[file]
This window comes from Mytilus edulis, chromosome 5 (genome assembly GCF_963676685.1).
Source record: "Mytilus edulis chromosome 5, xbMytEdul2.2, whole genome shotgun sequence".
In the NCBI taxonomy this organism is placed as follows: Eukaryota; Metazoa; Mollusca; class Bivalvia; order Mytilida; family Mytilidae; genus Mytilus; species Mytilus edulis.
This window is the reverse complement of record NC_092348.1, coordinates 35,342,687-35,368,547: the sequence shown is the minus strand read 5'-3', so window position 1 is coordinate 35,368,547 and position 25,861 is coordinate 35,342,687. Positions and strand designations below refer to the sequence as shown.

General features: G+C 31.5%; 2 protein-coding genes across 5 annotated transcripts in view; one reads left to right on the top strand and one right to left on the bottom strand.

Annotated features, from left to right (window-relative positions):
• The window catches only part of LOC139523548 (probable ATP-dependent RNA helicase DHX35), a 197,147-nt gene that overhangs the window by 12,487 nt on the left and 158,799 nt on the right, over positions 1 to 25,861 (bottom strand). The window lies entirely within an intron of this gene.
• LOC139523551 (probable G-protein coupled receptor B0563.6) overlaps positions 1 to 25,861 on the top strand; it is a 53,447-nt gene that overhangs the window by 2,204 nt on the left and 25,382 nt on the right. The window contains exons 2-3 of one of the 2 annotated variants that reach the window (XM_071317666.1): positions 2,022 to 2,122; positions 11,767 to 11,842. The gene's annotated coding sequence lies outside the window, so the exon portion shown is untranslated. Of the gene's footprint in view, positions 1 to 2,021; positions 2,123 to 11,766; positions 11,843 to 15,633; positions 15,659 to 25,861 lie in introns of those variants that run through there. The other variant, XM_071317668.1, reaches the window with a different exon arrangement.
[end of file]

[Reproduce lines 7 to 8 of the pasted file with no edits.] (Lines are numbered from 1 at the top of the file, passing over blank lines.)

• The window catches only part of LOC139523548 (probable ATP-dependent RNA helicase DHX35), a 197,147-nt gene that overhangs the window by 12,487 nt on the left and 158,799 nt on the right, over positions 1 to 25,861 (bottom strand). The window lies entirely within an intron of this gene.
• LOC139523551 (probable G-protein coupled receptor B0563.6) overlaps positions 1 to 25,861 on the top strand; it is a 53,447-nt gene that overhangs the window by 2,204 nt on the left and 25,382 nt on the right. The window contains exons 2-3 of one of the 2 annotated variants that reach the window (XM_071317666.1): positions 2,022 to 2,122; positions 11,767 to 11,842. The gene's annotated coding sequence lies outside the window, so the exon portion shown is untranslated. Of the gene's footprint in view, positions 1 to 2,021; positions 2,123 to 11,766; positions 11,843 to 15,633; positions 15,659 to 25,861 lie in introns of those variants that run through there. The other variant, XM_071317668.1, reaches the window with a different exon arrangement.